Watch your internet usage, Nunavik residents told
“We’re using all that we can”
The Kativik Regional Government is asking its internet customers to watch their usage as the region continues to struggle with outages and limited bandwidth.
Users across the region have experienced slow and next-to-no bandwidth in recent months.
At the source of the issue is the fact that the KRG’s Tamaani Internet is fed via the SES-2 satellite, which means more limited bandwidth than with fibre optic cable, and the organization is using almost all the available capacity.
Tamaani internet has over 3,500 residential customers who share a limited bandwidth pool, with download speeds of 1,200 Mbps, the KRG’s Daryl Combden told regional council meetings on Monday, Nov. 23.
Combden encouraged customers to prioritize internet use for household members who need bandwidth for work or studies, to turn off devices that aren’t being used, and to opt not to watch film and TV in high definition.
“The network is being used to the max,” Combden told regional councillors.
“Each device you have will slow down your internet a little bit more. We’re using all that we can.”
With the recent launch of the federal government’s $1.75-billion Universal Broadband Fund, the KRG plans to apply for $5 million from the Rapid Response Stream fund to increase internet capacity in the region.
Tamaani is already planning a major bandwidth boost across Nunavik that should be in place by 2022, with the construction of a new underwater fibre optic cable from Chisasibi to Puvirnituq underway. Kuujjuaq will connect to Schefferville’s fibre optic network via microwave towers, while the rest of the region’s communities will get increased satellite capacity.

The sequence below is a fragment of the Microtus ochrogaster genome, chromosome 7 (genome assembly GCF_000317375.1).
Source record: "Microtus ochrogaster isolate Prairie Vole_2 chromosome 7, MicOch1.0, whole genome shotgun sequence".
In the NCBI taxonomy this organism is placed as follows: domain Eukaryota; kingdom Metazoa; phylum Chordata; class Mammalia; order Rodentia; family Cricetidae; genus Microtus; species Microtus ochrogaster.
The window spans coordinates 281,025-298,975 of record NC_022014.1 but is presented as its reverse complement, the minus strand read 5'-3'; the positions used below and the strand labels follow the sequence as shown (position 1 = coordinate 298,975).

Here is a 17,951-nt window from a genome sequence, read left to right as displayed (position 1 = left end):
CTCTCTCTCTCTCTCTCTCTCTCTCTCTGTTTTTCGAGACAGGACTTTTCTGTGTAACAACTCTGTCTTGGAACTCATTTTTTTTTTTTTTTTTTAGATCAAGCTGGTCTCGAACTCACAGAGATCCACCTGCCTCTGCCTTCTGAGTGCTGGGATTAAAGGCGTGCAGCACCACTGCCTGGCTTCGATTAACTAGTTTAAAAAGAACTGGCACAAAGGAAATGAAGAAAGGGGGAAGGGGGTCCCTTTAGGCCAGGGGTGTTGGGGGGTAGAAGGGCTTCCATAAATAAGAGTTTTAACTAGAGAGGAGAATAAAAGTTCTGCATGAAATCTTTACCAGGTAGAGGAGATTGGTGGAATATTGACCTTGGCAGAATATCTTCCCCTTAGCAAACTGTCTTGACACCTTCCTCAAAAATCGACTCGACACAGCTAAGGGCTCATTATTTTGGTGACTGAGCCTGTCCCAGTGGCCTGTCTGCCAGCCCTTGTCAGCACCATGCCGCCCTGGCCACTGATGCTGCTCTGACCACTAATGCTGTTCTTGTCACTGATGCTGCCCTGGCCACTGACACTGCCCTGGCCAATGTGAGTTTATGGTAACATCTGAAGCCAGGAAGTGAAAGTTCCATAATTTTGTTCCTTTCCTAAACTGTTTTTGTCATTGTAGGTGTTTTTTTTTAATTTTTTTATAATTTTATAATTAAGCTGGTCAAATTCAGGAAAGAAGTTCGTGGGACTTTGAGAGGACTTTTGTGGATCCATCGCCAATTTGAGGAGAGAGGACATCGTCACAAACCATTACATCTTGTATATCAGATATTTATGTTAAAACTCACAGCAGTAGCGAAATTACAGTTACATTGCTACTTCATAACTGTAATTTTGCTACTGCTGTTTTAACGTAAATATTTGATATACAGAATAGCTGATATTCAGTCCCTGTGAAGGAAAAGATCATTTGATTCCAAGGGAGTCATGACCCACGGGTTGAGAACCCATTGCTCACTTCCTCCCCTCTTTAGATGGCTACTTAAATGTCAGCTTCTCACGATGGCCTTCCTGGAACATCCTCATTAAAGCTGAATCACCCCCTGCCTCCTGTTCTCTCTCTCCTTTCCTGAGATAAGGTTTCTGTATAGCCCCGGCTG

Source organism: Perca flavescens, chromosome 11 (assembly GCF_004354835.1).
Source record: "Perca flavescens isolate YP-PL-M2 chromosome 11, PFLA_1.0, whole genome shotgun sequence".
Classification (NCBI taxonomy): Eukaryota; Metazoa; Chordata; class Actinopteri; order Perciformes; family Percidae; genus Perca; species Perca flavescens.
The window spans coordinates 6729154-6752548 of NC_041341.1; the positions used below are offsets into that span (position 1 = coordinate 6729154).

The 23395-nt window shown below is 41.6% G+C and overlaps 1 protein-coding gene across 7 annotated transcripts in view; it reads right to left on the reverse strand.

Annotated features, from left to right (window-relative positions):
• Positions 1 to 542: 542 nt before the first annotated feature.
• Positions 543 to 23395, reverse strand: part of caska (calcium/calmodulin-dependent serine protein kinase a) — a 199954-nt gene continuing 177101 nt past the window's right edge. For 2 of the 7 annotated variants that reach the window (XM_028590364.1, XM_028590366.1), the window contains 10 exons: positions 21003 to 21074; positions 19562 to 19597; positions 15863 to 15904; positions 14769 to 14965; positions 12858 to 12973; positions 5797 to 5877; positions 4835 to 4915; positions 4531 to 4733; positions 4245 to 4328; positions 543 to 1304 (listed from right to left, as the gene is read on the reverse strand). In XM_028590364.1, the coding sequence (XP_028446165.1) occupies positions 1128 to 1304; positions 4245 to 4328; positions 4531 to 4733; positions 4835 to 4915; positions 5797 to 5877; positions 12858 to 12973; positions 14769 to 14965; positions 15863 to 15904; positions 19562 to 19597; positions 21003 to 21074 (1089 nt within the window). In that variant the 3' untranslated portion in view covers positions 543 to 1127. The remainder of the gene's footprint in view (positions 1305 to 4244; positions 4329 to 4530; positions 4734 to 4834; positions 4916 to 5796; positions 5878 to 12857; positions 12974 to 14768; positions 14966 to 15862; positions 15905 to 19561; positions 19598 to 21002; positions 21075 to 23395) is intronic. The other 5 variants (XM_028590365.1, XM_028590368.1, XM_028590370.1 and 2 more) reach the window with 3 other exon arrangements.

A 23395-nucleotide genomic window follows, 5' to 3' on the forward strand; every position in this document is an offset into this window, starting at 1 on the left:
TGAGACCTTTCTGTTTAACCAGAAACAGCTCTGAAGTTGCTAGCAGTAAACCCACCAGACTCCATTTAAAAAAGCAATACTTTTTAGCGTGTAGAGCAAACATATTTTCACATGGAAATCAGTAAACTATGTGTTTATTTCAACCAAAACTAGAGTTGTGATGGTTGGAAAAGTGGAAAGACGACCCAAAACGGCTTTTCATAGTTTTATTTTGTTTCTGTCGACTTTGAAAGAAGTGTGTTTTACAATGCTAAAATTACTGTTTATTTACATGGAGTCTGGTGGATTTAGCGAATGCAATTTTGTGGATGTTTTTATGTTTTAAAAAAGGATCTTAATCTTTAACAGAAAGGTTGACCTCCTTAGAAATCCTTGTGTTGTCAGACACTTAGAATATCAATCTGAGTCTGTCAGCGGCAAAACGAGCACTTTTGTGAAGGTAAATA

The KRG is applying to the Canadian Radio-television and Telecommunications Commission and the Universal Broadband Fund to pay for various parts of that project.
In the meantime, Tamaani has freed up 50 Mbps of bandwidth for its residential customers that was initially dedicated to health authorities, which will offer customers in Kuujjuaq some increased capacity, Combden said.
“Tamaani is currently engaged in discussion with a satellite provider for additional bandwidth for its network but at this time, it is too premature to say how much additional capacity we will obtain or when we will actually get it,” Combden said.
Combden said the KRG is keeping its eye on the possibility of eventually using Telesat’s low-earth-orbit satellite constellation, though the federal government has said that service won’t be available to northern communities until 2022.